On our very first trip to Charleston, South Carolina way back in 2004 we visited Magnolia Plantation and Gardens. Little did we know that 12 years later it would be “just down the road” from our son and daughter in law’s home. So after visiting Charleston numerous times we decided to revisited this gorgeous relic of the past on our most recent trip in May. We picked the perfect day to go because it was a weekday and slightly less crowded than on the weekends and the weather was perfect.
Our first tour was on The Nature Train which covered the grounds and introduced us to all of the flora and fauna on the plantation. It gave us a great overview and a good bit of history. All of the tour guides weave a wonderful tale of life on a plantation.
Founded in 1676 by the Drayton family, Magnolia Plantation has survived the centuries and witnessed the history of our nation unfold before it from the American Revolution through the Civil War and beyond. It is the oldest public tourist site in the Lowcountry, and the oldest public gardens in America, opening its doors to visitors in 1870 to view the thousands of beautiful flowers and plants in its famous gardens. There are actually 5 different tour opportunities and we took advantage of all of them. There were a few new things to see from our last visit so we were happy to spend the entire day there. We started with the Nature Train which was a 45 minute trip that took us passed the former rice fields where we saw a multitude of birds drying their feathers along with families of turtles and alligators basking the sunshine. It also took us past the slave cabins but we didn’t stop to visit them on this particular tour. We ended at the main house with its kitchen and cutting garden in front and a spectacular view of a lake with one of the most photographed bridges in the world. I felt like Scarlett O’Hara in Gone With the Wind!
Our tour of the residence gave us some insight into the life of the plantation owners over the centuries. Fires and war destroyed the home and with each rebuild the house grew to its present size. Thomas Drayton and his wife Ann arrived from Barbados to the new English colony of Charles Towne and established Magnolia Plantation along the Ashley River in 1676. Thomas and Ann were the first in a direct line of Magnolia family ownership that has lasted more than 300 years and continues to this day. It was lived in by descendants of the original owners until recently so there are only a total of ten rooms that are included in the tour, each with authentic glimpses into the everyday life of the plantation-era home, as well as its wealthy Charleston owners.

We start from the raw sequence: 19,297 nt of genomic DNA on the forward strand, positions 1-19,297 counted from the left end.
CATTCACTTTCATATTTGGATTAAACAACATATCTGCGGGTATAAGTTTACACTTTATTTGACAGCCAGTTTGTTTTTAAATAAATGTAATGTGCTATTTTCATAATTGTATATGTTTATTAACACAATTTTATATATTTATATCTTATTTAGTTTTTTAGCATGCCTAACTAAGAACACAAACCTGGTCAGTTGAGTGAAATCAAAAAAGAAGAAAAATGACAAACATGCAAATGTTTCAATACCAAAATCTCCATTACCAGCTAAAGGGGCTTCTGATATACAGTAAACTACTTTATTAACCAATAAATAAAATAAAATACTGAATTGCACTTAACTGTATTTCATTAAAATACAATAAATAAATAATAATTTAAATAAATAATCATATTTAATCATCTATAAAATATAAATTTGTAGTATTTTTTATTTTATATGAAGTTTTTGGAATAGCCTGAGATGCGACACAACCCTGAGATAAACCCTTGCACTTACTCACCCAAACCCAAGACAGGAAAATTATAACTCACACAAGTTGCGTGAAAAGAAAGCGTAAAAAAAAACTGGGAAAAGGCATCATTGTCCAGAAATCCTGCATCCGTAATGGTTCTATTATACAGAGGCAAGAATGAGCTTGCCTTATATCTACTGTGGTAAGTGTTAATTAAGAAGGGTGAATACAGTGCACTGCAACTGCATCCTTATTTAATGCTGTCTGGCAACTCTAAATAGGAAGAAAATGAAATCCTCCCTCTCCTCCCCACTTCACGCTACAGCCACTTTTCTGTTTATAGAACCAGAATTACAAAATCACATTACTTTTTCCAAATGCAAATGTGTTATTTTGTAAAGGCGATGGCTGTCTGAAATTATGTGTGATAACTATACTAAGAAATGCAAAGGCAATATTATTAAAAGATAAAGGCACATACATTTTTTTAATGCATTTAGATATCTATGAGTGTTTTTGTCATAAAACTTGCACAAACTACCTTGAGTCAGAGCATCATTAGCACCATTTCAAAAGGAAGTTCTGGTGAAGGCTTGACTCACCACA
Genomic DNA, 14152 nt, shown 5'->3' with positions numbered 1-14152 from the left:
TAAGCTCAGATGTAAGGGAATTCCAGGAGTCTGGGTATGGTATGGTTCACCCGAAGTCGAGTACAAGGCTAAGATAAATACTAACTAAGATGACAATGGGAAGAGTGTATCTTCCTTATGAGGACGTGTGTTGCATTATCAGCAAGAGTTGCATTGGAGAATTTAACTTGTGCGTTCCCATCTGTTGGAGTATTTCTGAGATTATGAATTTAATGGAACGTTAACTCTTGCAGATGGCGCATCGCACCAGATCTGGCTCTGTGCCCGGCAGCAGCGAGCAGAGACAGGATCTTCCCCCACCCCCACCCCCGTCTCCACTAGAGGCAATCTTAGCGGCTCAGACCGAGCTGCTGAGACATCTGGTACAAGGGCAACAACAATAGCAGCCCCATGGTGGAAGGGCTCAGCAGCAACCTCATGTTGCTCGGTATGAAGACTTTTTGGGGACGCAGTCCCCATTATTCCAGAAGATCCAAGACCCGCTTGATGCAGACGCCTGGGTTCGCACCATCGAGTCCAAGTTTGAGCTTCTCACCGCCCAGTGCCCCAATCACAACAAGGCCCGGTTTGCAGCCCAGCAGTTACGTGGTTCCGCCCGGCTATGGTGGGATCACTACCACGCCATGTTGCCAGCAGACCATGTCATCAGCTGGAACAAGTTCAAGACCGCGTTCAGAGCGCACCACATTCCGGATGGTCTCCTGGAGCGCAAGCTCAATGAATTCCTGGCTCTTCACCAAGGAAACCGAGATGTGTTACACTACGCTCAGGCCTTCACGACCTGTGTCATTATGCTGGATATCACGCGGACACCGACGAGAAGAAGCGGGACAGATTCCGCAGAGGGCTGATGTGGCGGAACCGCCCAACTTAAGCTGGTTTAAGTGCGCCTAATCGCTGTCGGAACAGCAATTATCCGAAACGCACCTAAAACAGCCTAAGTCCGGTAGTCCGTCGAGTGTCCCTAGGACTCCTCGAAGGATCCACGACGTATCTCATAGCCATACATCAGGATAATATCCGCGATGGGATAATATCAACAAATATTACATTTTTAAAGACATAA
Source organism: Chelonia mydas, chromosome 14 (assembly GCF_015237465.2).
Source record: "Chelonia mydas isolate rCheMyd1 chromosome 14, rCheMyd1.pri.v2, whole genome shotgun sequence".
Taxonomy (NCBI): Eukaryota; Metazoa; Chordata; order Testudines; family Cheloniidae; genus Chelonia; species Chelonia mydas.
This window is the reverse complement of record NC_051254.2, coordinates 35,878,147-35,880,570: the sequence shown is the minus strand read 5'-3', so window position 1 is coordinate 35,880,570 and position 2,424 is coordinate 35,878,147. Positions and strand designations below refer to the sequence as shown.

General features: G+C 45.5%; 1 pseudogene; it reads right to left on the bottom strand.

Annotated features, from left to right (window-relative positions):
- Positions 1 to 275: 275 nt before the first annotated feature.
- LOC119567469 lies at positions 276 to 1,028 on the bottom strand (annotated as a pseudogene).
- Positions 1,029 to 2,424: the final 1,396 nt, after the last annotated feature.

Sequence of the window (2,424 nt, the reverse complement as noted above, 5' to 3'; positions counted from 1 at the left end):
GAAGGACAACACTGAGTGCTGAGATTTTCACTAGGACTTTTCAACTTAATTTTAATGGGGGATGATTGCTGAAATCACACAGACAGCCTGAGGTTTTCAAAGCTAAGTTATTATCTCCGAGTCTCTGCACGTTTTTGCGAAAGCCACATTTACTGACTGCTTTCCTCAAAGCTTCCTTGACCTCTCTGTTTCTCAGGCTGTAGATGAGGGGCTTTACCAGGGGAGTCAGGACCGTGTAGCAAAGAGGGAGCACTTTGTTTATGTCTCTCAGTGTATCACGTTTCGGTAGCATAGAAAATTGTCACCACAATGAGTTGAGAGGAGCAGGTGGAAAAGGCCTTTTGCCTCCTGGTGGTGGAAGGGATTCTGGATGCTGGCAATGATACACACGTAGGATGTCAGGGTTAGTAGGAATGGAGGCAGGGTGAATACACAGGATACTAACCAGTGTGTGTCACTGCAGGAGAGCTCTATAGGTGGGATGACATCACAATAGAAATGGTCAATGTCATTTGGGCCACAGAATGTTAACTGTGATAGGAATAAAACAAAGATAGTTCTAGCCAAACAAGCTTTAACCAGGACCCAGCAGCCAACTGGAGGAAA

After a quick lunch at the picnic benches we departed on a journey dubbed the From Slavery to Freedom Tour. This gave a great deal of insight into the lives of the slaves living and working on the property. Though not free, they did lead a civilized life and were given cabins to live in and were treated fairly (or so we are told). A descendent of a slave who was the gardener is still living on the property and is the Head Gardener today! Now that’s loyalty. Of most interest to me were the stoves and cooking vessels. If the cabin was a bit larger there was a fireplace for heating and cooking but for some only an iron stove.
After that we took a leisurely stroll through the magnificent gardens before boarding The Nature Boat which showed us where the rice was produced back in the day. Carolina Gold rice is still grown in South Carolina but not on the plantation. It is prized for its rich taste and texture and is as expensive as gold. I can attest to the flavor because I have cooked with it on many occasions and it is definitely worth the extra money.
Our little jaunt to the Petting Zoo made us feel like kids! All sorts of creatures were roaming freely and very friendly to visitors. Deer who normally are very skittish were so calm that I could pet them. Geese and ducks waddled past us along with all sorts of other fowl including exquisite peacocks and their mates. The peacocks were quite happy to give us a spectacular show by fanning their tails all the way out. The colors were just breathtaking.
We ended our visit with a walking tour of the Audubon Swamp Gardens which was peaceful and serene with the one exception of a brief encounter with a baby alligator inches from our feet on the walking path. Fortunately it was more afraid of us than we were of it and it scampered off into the water pausing just long enough for me to get a photo.
If you are headed to Charleston I highly recommend planning a visit to the Magnolia Plantation and Gardens. It is a fabulous learning experience and it is gorgeous as well!